I drink raw milk primarily because pasteurized milk -- in either regular or ultra-pasteurized form -- makes me violently ill. I also consume raw butter, cheese, cream, yogurt, etc, etc.

Most cheese nerds agree that raw milk makes the best cheese, while ultra-pasteurized milk tastes burned (to me, at least) and is practically useless for making cheese. I'm not sure why.

I find that raw milk, as an unadulterated food is far more useful than pasteurized milk. Once pasteurized milk sours, it's worthless for just about anything else, beyond the compost pile or the garbage. Raw milk, OTOH, doesn't sour, but it does turn. Despite that, it can still be used for a number of things such as clabbored milk, which is raw milk that is left at room temperature for two to three days until it starts to ferment and clot (gets lumpy). The end result is something like a thin yogurt. Makes a great smoothie, chilled and with the addition of some fresh berries.

It's been noted already by other posters, but it bears noting again. There's a big difference between milk from an industrial factory and milk from a grass-based farm. I would never drink raw milk from the former -- might as well play Russian roulette with a fully loaded revolver.

BTW, I'm neither a Luddite nor a Hippy. I'm a college educated, atheist, progressive, rationalist, anti-wooist, etc, etc. I just did my own research and found that raw milk can be safe as long as you get it from a known and trusted source.

Finally, if anyone has any information on why I can drink raw milk with no problem, but pasteurized milk makes me sick, I'd really be interested in that information. And no, I did not grow up on a farm, and I began drinking raw milk before I took up farming, so I don't think it has ot do with early exposure to raw milk, cows, etc.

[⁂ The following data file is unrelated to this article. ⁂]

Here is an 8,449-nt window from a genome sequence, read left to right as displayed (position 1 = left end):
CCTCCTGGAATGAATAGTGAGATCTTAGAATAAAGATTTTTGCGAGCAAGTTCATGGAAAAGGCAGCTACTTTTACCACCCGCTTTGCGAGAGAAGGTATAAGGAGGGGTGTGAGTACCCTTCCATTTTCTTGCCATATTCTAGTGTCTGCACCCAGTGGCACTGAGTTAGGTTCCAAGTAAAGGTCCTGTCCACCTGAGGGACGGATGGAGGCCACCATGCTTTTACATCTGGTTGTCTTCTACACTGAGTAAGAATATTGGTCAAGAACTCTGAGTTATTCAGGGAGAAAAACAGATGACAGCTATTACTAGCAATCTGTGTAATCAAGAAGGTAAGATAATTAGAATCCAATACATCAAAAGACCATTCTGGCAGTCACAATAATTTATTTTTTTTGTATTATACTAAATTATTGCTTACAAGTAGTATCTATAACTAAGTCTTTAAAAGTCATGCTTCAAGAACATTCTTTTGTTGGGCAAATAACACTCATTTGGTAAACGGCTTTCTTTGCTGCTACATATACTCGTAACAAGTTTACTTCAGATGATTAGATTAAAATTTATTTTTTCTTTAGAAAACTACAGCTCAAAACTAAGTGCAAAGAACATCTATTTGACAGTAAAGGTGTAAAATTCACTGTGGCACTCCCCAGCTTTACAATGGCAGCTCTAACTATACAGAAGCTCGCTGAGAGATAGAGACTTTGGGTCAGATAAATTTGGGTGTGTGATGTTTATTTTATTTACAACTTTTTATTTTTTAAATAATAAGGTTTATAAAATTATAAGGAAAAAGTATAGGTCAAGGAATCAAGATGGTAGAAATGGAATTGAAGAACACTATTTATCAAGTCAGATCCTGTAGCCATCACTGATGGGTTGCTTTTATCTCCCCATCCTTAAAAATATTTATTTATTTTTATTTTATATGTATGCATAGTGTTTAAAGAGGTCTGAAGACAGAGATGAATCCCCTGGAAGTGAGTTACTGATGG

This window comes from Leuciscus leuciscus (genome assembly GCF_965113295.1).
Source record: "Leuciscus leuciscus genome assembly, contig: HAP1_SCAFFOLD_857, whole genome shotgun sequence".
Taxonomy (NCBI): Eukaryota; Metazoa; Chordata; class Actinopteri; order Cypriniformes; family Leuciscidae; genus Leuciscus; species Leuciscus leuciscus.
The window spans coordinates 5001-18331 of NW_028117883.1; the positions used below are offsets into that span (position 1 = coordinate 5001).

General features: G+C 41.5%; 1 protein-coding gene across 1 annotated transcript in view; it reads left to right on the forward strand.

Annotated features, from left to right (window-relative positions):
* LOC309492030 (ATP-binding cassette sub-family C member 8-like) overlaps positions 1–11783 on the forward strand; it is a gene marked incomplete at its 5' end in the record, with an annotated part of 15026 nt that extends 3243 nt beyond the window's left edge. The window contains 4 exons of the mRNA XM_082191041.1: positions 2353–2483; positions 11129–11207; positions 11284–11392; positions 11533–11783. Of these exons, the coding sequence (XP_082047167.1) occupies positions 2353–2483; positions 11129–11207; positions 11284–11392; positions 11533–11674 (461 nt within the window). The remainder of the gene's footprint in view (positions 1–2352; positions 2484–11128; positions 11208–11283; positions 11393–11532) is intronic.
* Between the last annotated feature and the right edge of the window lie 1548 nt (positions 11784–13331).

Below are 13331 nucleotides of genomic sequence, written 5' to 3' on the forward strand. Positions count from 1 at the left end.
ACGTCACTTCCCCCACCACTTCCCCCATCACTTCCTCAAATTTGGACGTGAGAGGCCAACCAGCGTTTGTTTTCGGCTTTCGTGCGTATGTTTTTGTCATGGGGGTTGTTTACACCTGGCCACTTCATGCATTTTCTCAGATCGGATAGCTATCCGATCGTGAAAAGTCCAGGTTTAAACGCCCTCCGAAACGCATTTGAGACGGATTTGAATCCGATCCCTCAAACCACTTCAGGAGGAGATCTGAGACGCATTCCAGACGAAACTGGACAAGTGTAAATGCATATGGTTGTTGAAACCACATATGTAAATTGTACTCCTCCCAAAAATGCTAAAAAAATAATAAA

By PlaydoPlato (not verified) on 30 Dec 2009 #permalink

There is no biologically plausible reason I can think of why pasteurization would transform the milk into something that makes you ill---unless there is more lactose in the pateurized version and you are lactose intolerant.

And to the idiot asking for citations that humans make their own enzymes---dude, we also have four limbs and utilize the Krebs cycle. It's called "biology".

Comment 63 was left by the usual Turkish spambot.

It's hard to get adequate vitamin D through diet w/o supplementation of some kind.

Really? Over here, no vitamins are added to milk. I've been drinking 1/2 to 2/3 of a liter of it (pasteurized and homogenized -- can't stand non-homogenized one --; 3.5 % fat, none of that skimmed nonsense!) every day since ever, have never consumed things like cod liver oil, eat lots of butter but no cheese, yoghurt or anything, don't go into the sun much, and have never had symptoms of a lack.

Of course, the reason why I don't go into the sun much may also be why I don't need to â I have very pale skin, complete with red hair and almost no freckles.

They can make their parents look through the pink eyepiece at Escherichia coli swimming around in their cereal.

No, because it's too small to see through such a microscope.

Most cheese nerds agree that raw milk makes the best cheese, while ultra-pasteurized milk tastes burned (to me, at least) and is practically useless for making cheese. I'm not sure why.

Because heating milk too far for too long destroys its taste. Ultrapasteurized milk ranges from the still comestible to the yucky, and so does pasteurized milk that was warmed up too much (on the stove or in the microwave). For that matter, not all pasteurized milk tastes the same â that sold in Austria is better than that in France, and the latter has a longer shelf-life. I can easily imagine that fresh raw milk tastes better still (I've never had an opportunity to try it).

And to the idiot asking for citations that humans make their own enzymes---

I think some people simply use that word without knowing what it means.

By David MarjanoviÄ (not verified) on 30 Dec 2009 #permalink

Oops, sorry, the former comment 63 by film izle is already gone!

By David MarjanoviÄ (not verified) on 30 Dec 2009 #permalink

Yeah, sometimes it takes a while, but i usually get to the turkish spam.

#67 David MarjanoviÄ,